The CBO has recently updated its data on federal tax rates. The federal tax system is generally progressive — that is, average tax rates generally rise with income. Households in the bottom fifth of the income distribution (with average income of $18,400, under a broad definition of income) paid 4.0% of their income in federal taxes in 2007 (the most recent year for which this data is available). The middle quintile, with average income of $64,500, paid 14.3% of that income in taxes, and the highest quintile, with average income of $264,700, paid 25.1%. The highest quintile also earned 55.9% of pretax income and paid 68.9% of federal taxes. In all other quintiles, the share of federal taxes was less than the income share. The bottom quintile earned 4.0% of income and paid 0.8% percent of taxes, and the middle quintile earned 13.1% of income and paid 9.2% of taxes. However, so-called “social insurance” tax rates rise gradually across most of the income distribution, but falling for the top quintile because, for example, Social Security tax is only collected (in 2010) on the first $106,800 of income. Yet these social insurance taxes pose the greatest liability for all quintiles except the highest, for which the individual income tax is larger. Moreover, the very top of the top quintile(not reflected by this data) pays a lower percentage in taxes due to the impact of a capital gains tax rate that is lower than nearly all federal income tax brackets. It should also be noted that state and local taxes (most particularly sales taxes) may make the U.S. tax system as a whole significantly less progressive.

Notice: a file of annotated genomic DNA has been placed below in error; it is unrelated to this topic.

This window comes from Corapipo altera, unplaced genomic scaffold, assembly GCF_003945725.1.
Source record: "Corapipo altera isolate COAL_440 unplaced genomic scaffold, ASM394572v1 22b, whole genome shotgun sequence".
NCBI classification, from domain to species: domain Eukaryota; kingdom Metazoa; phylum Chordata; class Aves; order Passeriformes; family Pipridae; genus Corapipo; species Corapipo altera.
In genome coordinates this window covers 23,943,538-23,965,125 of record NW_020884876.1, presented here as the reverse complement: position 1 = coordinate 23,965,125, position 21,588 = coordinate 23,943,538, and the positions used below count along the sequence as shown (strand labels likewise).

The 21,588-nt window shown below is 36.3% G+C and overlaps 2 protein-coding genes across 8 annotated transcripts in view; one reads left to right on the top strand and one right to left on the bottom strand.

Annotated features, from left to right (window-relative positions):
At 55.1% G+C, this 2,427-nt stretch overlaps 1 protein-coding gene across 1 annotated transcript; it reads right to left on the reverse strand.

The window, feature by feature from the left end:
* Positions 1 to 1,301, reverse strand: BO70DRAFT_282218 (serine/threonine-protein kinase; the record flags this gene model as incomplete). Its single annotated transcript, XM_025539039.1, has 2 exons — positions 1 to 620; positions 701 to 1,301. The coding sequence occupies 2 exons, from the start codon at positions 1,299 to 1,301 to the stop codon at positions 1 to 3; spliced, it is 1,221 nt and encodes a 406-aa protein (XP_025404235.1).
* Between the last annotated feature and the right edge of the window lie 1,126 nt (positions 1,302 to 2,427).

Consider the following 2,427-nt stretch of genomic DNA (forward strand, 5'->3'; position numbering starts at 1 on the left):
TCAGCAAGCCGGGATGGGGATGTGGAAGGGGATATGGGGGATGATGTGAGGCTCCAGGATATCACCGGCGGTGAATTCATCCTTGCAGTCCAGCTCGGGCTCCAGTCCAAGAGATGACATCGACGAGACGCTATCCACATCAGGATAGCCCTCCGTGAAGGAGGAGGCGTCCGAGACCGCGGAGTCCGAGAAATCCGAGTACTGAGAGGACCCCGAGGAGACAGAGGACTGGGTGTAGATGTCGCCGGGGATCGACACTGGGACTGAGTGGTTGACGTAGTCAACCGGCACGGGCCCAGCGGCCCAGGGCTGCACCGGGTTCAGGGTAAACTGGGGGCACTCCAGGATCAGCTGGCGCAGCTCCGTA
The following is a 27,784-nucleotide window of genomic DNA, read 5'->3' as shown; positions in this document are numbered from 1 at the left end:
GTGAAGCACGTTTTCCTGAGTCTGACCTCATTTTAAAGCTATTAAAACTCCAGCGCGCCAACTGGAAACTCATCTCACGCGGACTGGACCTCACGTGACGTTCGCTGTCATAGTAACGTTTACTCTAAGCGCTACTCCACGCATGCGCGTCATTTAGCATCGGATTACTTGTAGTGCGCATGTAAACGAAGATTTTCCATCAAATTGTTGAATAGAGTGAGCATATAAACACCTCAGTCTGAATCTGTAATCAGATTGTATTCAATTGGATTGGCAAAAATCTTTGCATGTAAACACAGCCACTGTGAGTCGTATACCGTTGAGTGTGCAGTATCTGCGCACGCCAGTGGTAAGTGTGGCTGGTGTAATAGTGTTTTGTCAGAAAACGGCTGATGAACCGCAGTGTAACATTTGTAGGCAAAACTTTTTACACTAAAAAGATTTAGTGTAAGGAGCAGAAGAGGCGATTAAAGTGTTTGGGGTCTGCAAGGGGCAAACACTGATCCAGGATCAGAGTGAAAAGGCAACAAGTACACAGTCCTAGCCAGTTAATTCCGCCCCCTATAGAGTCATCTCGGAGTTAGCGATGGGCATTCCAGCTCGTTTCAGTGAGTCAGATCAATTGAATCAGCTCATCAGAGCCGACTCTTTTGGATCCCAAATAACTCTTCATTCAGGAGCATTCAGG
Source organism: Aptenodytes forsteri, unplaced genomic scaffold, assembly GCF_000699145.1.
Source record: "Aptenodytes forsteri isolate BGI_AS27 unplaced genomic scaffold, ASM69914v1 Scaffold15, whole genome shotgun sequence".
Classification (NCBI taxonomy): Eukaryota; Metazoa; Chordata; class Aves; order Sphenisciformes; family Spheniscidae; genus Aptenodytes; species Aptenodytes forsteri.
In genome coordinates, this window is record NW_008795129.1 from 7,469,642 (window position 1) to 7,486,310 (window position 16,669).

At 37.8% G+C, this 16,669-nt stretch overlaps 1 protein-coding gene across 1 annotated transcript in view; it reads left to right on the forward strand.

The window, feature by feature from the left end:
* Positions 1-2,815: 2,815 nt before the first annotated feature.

Who Pays What?